“Most unfair and very unfortunate”. That was how Chief Justice of India-designate Justice J S Khehar reacted on Friday after advocate Prashant Bhushan raised the pendency of his appointment as CJI with the government while suggesting that the judge should not hear the plea seeking a probe against various politicians over alleged illegal payoffs by Aditya Birla and Sahara groups.
“This is most unfair… most unfair and very unfortunate. It is not a fair request but you go to any other bench you want. I don’t want to hear this matter anymore,” said Justice Khehar after Bhushan contended that it was his duty as an officer of the court to apprise him of apprehensions that people might have.
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Justice Arun Mishra, who was with Justice Khehar on the bench, asked Bhushan: “Do you think we can succumb under any pressure? You are talking about the highest court of the land and doubting the constitutional authority. Do you think we, as constitutional functionaries, can be affected by all this? What are you trying to say? It is my personal opinion that it is contempt.”
Justice Mishra said that he “completely disagreed” with Bhushan that his fellow judge required to recuse himself from hearing this matter. “It is very unfair. It is sheer contempt. Are we to be treated like this?” he asked Bhushan.
Seeking to justify the reference, Bhushan said, “Although I have no doubt about the integrity, it is my duty, an unpleasant duty, as an officer of the court to point this out in the interest of the institution. I don’t have any problem with my lordship hearing this matter but I have to protect the institution from all kinds of rumours.”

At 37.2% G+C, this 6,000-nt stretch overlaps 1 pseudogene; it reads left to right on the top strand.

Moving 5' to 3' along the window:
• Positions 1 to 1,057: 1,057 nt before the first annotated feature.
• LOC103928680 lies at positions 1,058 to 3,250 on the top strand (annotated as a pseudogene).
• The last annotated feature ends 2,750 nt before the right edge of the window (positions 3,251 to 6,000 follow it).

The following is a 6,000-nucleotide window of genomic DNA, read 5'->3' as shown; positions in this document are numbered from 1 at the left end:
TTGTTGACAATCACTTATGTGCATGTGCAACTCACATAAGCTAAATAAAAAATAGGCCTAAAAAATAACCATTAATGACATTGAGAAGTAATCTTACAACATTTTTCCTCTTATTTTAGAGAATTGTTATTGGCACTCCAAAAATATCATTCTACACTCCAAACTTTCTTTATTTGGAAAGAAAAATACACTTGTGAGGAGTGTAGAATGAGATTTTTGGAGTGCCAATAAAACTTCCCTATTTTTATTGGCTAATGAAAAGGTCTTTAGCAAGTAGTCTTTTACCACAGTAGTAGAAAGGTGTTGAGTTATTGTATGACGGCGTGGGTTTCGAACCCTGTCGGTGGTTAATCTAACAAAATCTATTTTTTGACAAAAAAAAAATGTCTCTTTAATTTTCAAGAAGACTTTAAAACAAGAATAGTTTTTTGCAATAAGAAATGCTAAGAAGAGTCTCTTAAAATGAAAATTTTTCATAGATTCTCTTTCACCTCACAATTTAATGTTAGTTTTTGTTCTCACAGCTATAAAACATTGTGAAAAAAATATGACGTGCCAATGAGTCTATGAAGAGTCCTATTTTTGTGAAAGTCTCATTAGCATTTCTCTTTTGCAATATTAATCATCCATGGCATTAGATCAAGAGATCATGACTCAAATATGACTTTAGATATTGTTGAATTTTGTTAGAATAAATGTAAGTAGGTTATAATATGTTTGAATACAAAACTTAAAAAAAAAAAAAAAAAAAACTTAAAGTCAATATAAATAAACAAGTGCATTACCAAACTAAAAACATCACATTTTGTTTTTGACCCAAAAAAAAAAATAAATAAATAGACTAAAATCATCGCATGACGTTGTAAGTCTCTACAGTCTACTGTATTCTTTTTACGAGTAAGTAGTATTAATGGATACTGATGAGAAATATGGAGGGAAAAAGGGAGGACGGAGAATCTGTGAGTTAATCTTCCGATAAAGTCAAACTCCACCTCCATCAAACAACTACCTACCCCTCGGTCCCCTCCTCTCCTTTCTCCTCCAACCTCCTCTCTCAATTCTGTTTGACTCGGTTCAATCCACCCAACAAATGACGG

But Justice Khehar responded: “You never had to bring this up if you did not have any problem. And were you not an officer of this court previously when you appeared before us twice, thrice and argued this matter? You did not raise this objection then so why are you raising it now? It is very unfair.”
Bhushan’s contentions had come after Justice Khehar said that the lawyer was making “serious allegations in a non-serious matter” and that he had nothing to corroborate the accusations.
“What was the tearing hurry (for filing the plea)? You have filed a petition with very serious allegations in a non-serious matter. We have been asking you to bring materials and giving you time but we should not be doing it. It is an unreasonable request. You had to bring your best evidence when you had filed the petition but here we are granting you time after time. What will others think? Are we siding with you in all this? You had to bring the material… and then argue this petition,” Justice Khehar had told Bhushan.
After the judge made these observations and expressed disinclination to grant him any more time, Bhushan brought up the issue of Justice Khehar’s elevation and pendency of the related file with the government.
With Bhushan saying that he was willing to go ahead with the matter despite the reservations, Justice Khehar remarked that it was “inappropriate” on the counsel’s part to mention the issue of his elevation.
Attorney General Mukul Rohatgi described Bhushan’s reference as “cheap tactics” and said he was “pained” at the attempt to browbeat the judges. The A-G said Justice Khehar should not recuse from hearing this case since that might set a wrong precedent. Additional Solicitor General Tushar Mehta supported the AG in his submission.
Justice Khehar then told Rohatgi that the bench could either send the matter to the CJI for listing before a different bench or post it after winter break. The A-G said he agreed with the second option and the bench adjourned the hearing for January 11.
On Wednesday, the bench had cautioned Bhushan, who appeared for petitioner NGO Common Cause, against making unsubstantiated allegations against constitutional functionaries and observed that it would not order an inquiry on the basis of Income Tax papers relating to raids at Aditya Birla Group and Sahara companies unless there was credible material to suggest illegal payoffs.
“This is becoming very abnormal for us. What we told you (petitioner). give us smallest material. We will deal with it. How will a constitutional authority function if you are going to make such allegations? We don’t see even the smallest material to substantiate your accusations,” it had said.
Bhushan had relied upon purported email communications between officers of the Aditya Birla and Sahara groups to allege that bribes were paid.